Good Defense. Better Offense: How Style of Play and Statistics Have Changed NBA Offenses

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For those that watch the NBA regularly, this title is a familiar phrase. You are guaranteed to hear Mark Jackson say it at least once in every NBA game that man calls. As ESPN cuts to commercial, the TV plays back a super-slo-mo clip of James Harden hitting a step back with a defender's hand right in his face, while Jackson exclaims, "GOOD defense, BETTER offense!" This call is the universal signal to look up from twitter at the TV in front of you and watch one of the NBA's stars work their magic. Of course, this all comes directly before cutting to a Chris Paul State Farm commercial. While this phrase makes for great NBA TV, is there any truth to it, or has the defense simply gotten worse over the years in a more offensive minded league?

Let's compare the league to what it was ten years ago. This year the league average for points per game is 110.1. In 2008-2009, it was 100.0. More than a 10-point difference. Defense has gotten worse, right? Not necessarily.

Teams are hitting the exact same FG% this year as in 08-09, 45.9%, while league shooting percentage from 3 is down from 36.7% in 2008-2009 to 35.1% this year. We can see teams aren't just giving up buckets like it is often thought. Teams also made more free throws ten years ago when compared to today. The league average in makes from the charity stripe has dropped from 19.1 in 2008-09 to 17.7 this season. If shooting percentage is down, and free throws made are down, then what causes this increase in ppg?

Pace. Shot Selection. Style of play. League average for made threes per game has increased from 6.6 to 11 over the last ten years. Teams are now averaging 4.4 more threes per game when compared to a decade ago. The game has changed into a more run-and-gun, let-it-fly style of play that spreads out the floor and lives or dies by the three. Teams are unleashing the value of great shooting by letting it fly from beyond the arc and leaving behind the post-game centric, bruising offenses of generations before.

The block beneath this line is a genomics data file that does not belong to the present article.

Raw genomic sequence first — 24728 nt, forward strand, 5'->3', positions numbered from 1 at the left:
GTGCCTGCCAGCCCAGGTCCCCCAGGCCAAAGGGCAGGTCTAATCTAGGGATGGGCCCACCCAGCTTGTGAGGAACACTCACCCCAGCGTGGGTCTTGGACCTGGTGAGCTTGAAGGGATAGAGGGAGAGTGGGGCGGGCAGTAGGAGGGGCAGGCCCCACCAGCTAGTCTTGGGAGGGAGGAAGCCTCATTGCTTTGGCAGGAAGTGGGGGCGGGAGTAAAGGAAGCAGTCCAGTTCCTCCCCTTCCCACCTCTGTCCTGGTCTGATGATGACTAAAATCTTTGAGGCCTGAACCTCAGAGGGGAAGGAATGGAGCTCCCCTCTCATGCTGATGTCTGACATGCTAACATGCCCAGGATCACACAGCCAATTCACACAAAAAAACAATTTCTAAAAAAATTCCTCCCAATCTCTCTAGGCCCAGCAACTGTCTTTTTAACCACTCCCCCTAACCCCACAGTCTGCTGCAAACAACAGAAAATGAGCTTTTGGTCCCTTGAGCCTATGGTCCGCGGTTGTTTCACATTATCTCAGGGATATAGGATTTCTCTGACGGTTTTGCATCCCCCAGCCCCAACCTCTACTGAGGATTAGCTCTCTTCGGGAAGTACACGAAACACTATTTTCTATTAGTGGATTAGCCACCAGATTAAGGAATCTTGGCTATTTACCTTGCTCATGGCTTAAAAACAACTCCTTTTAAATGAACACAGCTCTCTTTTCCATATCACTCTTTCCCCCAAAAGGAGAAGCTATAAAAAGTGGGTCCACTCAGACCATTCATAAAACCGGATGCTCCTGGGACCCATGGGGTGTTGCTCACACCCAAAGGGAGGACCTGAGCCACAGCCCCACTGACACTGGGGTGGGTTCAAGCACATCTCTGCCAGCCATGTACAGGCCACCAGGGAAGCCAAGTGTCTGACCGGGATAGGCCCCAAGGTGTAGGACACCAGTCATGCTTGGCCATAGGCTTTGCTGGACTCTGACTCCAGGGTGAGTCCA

The Warriors first ushered in this type of offense with Klay Thompson and Steph Curry. The splash brothers could hit from anywhere on the floor and Golden State soon realized that their best chance night-in and night-out was let that two let-it-fly as many times as they could because, as obvious as it may sound, three is better than two. If threes attempted increase while shooting percentage stay up, teams make better use of each possession.

Let's look at the stats. For every three attempted, a team averages 1.053 points per shot attempt when shooting 35.1%. When compared to a two-pointer, a team averages .918 points per shot attempt when shooting at 45.9%. If the shooting percentage from three stays high, each three is a better use of a possession than a two. Even though players are more likely to miss any given shot from three, the averages work in the team's favor.

The worst shot is a mid-range jumper where league average is now 38.1% and the average point per shot is a measly .762 points. However, not all two pointers are poor shots. The league average shooting percentage on shots inside 5 feet is 62.8% which means that teams score 1.256 points per shot attempt. So fire it up from three, dunk the ball when you can, and avoid mid-range jumpers like the plague.

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Offensive guru Mike D'Antoni has implemented this style of play with the Houston Rockets over the last few seasons. The strategy is simple. Run the pick and roll with either Capella and Harden, and everyone else stands on the three-point line ready to catch and shoot. The shooters space the floor giving Harden and Capella room to operate, and the defense is left with two options. Guard the shooters, leaving space for dunks and layups, or help in the paint, leaving Houston's sharpshooters wide open. Houston is all about dunks and threes, statistically the best shots in the game.

This strategy led Houston to the best regular season record in the NBA and a conference finals game seven matchup against the Golden State Warriors. However, statistical averages were not on Houston's side that night when they missed an unfathomable 26 threes in a row against 1 in 118757 odds. The likelihood of this happening to Houston, a 36.2% three-point shooting team, was .00084%. I mean not even a 12-year-old AAU team does that. But I digress.

Despite the late-game struggles that undid Houston, the template for success in the NBA is clear. Run an offense that emphasizes the three and dunks. Everything else is a waste of a possession. We have seen both Golden State and Houston prove the idea successful. Now the whole association is seeing a shift as teams across the league follow the model. In such an offensive-minded league, teams can't forget about defense, but while good defense is important, priority number one is always better offense.


By Devin Maki